text grab

But I can add in extra detail such as the description that the text appeared in a word balloon, if I have a scan of the pages in question.

Tammy Annual 1986

Tammy annual 1986

  • Cover artist: Mario Capaldi
  • Pam of Pond Hill (writer Jay Over, artist Bob Harvey)
  • Animal Magic (feature)
  • The Bell – Strange Story (artist Jaume Rumeu aka Homero Romeu)
  • Crayzees (artist Joe Collins)
  • The Button Box (artist Mario Capaldi)
  • Wish Upon a Star (feature)
  • The Black and White World of Shirley Grey (artist Diane Gabbot, writer Jake Adams?)
  • Party Pieces (feature)
  • Bella (artist John Armstrong)
  • The Crayzees (artist Joe Collins)
  • Yule Tide – text story (artist Tony Coleman, writer Ian D. Mennell)
  • Wee Sue (artist Robert MacGillivray)
  • Snow – poem (writer Deborah Pfeiffer)
  • What’s Your Resolution? (quiz)
  • Sally’s Secret – Strange Story (artist Veronica Weir)
  • Animal Magic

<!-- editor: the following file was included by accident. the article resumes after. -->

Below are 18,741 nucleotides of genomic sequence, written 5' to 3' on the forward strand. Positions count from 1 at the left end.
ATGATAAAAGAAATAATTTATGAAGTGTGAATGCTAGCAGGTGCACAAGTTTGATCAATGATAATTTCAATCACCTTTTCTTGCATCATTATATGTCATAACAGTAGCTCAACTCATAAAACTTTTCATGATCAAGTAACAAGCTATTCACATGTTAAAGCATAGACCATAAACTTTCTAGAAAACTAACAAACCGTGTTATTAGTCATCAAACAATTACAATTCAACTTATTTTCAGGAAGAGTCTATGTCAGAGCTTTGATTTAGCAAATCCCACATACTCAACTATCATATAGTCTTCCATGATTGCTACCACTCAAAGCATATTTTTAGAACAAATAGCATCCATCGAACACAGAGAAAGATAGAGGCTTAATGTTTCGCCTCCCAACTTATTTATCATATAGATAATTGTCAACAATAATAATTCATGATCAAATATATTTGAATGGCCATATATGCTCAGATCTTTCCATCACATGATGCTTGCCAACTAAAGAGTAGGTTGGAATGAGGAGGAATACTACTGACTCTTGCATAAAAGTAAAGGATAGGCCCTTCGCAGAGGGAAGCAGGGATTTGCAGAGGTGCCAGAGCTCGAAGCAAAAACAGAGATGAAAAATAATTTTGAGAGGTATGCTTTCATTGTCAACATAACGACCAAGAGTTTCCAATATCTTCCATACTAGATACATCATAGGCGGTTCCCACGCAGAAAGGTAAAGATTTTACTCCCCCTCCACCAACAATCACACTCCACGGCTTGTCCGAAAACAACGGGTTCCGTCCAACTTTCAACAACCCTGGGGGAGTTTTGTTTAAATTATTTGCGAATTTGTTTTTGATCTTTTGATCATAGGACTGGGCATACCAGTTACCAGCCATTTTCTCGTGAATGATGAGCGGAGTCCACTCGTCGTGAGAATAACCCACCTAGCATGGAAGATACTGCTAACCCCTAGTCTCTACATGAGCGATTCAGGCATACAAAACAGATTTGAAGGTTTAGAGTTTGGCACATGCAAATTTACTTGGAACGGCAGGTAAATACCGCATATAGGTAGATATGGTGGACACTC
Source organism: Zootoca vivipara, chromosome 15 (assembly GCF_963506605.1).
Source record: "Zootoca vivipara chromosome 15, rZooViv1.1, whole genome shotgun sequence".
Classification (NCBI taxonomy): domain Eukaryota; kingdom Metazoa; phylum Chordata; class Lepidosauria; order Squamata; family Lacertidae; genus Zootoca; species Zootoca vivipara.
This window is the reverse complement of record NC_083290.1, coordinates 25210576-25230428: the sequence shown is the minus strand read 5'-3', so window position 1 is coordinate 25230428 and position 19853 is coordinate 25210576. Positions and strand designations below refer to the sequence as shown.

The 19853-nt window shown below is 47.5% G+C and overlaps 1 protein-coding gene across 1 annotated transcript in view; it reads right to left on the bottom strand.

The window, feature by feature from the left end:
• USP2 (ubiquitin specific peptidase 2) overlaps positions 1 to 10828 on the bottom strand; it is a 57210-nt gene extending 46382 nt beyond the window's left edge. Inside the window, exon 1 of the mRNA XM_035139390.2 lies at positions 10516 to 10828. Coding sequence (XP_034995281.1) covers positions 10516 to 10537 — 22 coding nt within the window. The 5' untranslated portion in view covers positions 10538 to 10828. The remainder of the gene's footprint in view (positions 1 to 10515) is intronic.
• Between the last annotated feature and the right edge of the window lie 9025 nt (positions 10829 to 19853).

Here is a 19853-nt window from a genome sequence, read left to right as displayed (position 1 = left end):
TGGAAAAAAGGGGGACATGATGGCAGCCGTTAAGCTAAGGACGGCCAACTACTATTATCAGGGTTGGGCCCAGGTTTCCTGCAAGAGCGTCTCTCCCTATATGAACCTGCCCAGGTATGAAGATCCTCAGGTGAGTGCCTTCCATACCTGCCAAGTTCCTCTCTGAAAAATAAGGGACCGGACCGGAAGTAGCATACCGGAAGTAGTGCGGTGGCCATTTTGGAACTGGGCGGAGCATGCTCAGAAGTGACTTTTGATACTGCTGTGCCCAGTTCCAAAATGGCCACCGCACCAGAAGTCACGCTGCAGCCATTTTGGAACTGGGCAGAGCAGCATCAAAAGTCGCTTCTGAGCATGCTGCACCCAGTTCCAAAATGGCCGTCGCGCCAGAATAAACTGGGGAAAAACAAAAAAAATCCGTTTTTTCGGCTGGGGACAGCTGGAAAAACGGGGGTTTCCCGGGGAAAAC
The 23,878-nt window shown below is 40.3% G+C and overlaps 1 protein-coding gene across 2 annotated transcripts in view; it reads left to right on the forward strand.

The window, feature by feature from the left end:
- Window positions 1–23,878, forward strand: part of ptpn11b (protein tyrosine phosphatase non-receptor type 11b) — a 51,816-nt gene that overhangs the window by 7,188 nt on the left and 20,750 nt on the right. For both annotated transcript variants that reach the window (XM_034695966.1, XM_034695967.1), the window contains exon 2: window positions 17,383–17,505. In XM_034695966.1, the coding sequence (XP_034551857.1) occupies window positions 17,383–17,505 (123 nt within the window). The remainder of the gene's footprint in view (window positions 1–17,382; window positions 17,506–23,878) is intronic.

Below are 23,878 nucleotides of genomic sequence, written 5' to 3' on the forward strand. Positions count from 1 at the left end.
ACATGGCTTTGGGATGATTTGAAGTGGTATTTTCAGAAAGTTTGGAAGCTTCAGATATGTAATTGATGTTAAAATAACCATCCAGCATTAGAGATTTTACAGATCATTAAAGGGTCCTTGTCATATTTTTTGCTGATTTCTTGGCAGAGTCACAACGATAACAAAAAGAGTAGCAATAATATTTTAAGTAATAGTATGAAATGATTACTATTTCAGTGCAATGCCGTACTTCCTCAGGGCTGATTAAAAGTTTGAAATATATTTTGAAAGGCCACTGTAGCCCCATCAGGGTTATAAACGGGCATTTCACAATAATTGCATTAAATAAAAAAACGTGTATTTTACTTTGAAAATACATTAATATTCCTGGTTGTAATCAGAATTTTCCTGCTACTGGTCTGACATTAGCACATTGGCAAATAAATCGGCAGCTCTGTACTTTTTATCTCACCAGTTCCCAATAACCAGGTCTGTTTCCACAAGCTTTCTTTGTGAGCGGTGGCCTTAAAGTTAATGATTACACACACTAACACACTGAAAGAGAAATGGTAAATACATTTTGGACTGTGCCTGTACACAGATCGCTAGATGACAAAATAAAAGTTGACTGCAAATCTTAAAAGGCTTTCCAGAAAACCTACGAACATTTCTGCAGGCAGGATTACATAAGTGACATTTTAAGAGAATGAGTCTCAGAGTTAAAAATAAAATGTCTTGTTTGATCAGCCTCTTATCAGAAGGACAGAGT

• Wee Sue (artist Robert MacGillivray)
  • Second Sight – Button Box story in text (artist John Johnston, writer Ian D. Mennell)
  • Animal Magic
  • ‘Make It’ a Great Year! (feature)
  • Flutter by, Butterfly! (feature)
  • Sweet Eats (feature)
  • The Crayzees (artist Joe Collins)
  • Snowy, the Christmas Snowman (feature)
  • The Crayzees (artist Joe Collins)
  • Wee Sue (artist Robert MacGillivray)
  • Molly Mills and the Sporting Life (artist Douglas Perry)

This was the last Tammy annual, with a gorgeous cover from Mario Capaldi. Capaldi had illustrated several covers for the Jinty annual and one for the Misty annual, but this was his first – and last – cover for the Tammy annual. Could it well be the last cover Capaldi ever produced for any girls’ annual as well? By this time the IPC girls’ titles had faded and DCT had taken more of a centre stage.

Pam of Pond Hill leads off the annual with her last Christmas story. Pam and Goof are sent to collect the Christmas tree for the school. Sounds simple and foolproof? Pam and Goof find out it’s anything but.

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Pam 1 Pam 2Pam 3Pam 4